A Canadian-based clean energy company is economically employing Direct Air Capture (DAC) technology to scrub CO₂ from the air and convert it into fuel.
It might not be the “greenhouse gas” you’re thinking of and that’s a good thing, thanks to Carbon Engineering (CE), a Canadian-based clean energy company. CE is privately owned and includes Bill Gates among its roster of high-profile investors. In a nutshell, CE is focusing on Direct Air Capture, “DAC” for short, as an economical and effective way to remove CO₂ from the atmosphere. Even better, the harvested greenhouse gas can then be processed into clean fuels.
CE’s pilot plant in Squamish, British Columbia, Canada has been running for about three years – enough time for researchers to quantify what practical DAC has done and can do moving forward. The plant doesn’t look like much – its most notable physical aspect is a long building stuffed with several dozen huge fans. When other, similarly-designed plants are added to the mix, however, they could collectively capture 1 million tons of CO₂ annually. A published, peer-reviewed paper also shows that DAC can remove CO₂ from the air at a cost of under $100 per ton. Since DAC has been held back by high costs in the past, CE’s technological breakthrough demonstrates, for the first time, that scalable and cost-effective solutions for atmospheric CO₂ capture are possible.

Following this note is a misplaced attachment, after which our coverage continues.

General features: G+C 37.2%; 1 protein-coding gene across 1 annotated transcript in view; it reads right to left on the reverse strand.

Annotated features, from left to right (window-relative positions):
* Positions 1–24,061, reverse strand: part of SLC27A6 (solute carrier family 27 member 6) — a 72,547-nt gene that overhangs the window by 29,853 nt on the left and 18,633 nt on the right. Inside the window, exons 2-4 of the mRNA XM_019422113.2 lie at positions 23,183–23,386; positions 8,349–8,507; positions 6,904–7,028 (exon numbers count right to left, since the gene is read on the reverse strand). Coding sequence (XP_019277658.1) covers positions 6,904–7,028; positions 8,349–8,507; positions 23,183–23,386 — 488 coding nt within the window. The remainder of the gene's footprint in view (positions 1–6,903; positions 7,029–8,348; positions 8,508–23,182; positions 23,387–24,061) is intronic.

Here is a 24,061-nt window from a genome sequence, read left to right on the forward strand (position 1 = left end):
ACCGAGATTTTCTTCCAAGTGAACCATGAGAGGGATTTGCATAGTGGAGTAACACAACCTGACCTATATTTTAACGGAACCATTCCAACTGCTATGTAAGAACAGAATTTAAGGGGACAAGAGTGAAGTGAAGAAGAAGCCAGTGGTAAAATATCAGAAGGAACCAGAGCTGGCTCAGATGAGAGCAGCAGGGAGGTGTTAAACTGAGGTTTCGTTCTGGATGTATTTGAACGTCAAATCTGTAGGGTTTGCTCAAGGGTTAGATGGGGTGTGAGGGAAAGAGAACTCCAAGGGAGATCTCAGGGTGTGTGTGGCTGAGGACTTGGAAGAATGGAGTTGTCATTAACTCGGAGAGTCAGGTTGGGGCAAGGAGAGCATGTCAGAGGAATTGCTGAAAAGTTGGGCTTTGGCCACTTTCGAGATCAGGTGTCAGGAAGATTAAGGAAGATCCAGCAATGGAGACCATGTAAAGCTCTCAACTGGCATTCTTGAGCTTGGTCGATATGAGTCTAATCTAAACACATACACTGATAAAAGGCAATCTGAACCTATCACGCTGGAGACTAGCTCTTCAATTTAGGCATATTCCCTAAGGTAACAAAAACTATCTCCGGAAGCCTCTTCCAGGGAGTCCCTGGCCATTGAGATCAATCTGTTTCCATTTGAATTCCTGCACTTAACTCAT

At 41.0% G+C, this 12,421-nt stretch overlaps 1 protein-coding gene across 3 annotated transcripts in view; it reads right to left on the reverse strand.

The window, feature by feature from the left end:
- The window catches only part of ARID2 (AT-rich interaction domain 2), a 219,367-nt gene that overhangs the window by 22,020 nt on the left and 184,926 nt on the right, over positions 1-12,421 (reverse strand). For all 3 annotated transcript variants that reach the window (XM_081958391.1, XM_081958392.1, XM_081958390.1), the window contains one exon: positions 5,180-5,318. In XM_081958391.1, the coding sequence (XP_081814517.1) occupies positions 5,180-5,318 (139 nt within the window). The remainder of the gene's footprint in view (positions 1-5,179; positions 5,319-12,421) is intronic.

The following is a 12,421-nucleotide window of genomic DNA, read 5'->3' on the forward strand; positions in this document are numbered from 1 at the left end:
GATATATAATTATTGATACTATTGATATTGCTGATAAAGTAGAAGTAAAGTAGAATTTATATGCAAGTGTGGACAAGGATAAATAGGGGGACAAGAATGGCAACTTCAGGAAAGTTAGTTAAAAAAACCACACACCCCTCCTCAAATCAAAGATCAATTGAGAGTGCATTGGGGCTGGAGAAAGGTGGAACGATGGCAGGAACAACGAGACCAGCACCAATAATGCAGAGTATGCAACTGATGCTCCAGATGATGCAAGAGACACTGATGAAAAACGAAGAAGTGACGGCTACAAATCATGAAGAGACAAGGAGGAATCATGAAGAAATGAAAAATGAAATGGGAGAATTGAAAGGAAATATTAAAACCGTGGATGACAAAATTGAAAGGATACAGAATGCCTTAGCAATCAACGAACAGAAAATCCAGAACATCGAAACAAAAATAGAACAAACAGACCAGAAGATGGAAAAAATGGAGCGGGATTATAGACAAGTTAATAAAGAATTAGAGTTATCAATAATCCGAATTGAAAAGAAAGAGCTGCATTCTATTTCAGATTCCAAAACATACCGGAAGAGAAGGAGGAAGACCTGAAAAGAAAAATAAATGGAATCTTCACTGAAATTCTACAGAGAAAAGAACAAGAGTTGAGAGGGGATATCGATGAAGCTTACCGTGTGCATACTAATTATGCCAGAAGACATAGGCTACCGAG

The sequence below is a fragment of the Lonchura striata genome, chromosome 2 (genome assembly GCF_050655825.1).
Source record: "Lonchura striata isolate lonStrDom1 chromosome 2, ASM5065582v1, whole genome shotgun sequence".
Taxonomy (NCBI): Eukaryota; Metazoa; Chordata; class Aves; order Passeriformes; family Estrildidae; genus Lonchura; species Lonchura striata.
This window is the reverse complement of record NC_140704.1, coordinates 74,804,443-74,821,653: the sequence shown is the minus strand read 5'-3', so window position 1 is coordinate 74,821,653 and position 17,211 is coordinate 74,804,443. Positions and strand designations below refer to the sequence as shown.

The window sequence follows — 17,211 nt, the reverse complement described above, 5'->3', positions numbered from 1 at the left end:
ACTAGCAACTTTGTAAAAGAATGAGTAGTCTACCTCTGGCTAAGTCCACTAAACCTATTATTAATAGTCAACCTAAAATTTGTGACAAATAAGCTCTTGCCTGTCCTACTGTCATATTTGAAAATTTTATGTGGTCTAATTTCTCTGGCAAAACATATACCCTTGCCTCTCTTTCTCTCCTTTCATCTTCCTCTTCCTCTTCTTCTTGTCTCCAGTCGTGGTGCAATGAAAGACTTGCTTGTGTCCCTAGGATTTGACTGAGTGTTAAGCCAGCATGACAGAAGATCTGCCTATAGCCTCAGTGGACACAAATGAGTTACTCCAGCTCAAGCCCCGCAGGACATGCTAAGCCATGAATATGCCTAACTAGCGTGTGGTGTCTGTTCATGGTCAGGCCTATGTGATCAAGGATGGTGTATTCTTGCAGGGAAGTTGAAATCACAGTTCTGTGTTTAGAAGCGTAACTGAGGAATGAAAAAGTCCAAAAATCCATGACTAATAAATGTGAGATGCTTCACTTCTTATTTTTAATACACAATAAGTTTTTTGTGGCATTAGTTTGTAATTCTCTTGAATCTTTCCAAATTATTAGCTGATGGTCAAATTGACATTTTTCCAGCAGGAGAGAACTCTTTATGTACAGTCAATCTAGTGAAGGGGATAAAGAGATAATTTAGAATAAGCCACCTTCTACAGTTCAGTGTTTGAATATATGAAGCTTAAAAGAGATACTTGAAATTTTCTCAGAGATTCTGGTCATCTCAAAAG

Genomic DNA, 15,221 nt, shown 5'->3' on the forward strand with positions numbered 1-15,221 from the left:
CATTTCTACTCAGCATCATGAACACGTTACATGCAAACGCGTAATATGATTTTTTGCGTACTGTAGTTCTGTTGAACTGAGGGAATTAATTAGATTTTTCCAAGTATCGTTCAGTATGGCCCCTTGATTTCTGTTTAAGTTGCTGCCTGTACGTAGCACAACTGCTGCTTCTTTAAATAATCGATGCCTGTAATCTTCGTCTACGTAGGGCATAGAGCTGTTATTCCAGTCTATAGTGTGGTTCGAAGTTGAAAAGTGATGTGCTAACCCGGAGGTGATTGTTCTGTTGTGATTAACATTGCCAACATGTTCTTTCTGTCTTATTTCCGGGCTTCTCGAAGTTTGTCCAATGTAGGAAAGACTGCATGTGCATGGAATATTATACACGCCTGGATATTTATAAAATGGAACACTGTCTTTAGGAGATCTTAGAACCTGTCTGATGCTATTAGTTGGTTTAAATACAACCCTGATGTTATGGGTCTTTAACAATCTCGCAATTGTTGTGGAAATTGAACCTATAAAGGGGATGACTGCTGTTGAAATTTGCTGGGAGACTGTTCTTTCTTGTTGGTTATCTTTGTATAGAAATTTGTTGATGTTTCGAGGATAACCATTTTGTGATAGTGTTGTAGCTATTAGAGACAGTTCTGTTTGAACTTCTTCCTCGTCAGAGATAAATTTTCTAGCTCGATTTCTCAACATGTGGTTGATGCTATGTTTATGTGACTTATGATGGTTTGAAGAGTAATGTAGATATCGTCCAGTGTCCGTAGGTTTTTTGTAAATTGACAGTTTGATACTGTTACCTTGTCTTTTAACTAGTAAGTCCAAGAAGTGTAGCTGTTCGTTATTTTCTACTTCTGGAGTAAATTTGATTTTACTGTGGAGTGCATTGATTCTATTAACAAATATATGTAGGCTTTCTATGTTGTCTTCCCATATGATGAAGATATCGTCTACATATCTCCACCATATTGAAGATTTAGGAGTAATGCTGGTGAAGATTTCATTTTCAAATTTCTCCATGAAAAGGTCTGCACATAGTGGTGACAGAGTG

Add in the benefits of clean fuel production, and CE’s proven DAC technology could be the basis of a “net zero” world where affordable, clean energy doesn’t contribute to deleterious climate change – global warming, that is. The research team that proved the economic practicality of CE’s DAC technology was led by David Keith, a Harvard Professor who founded CE. The peer-reviewed paper was published by Joule, a leading scientific journal dedicated to ground-breaking energy research.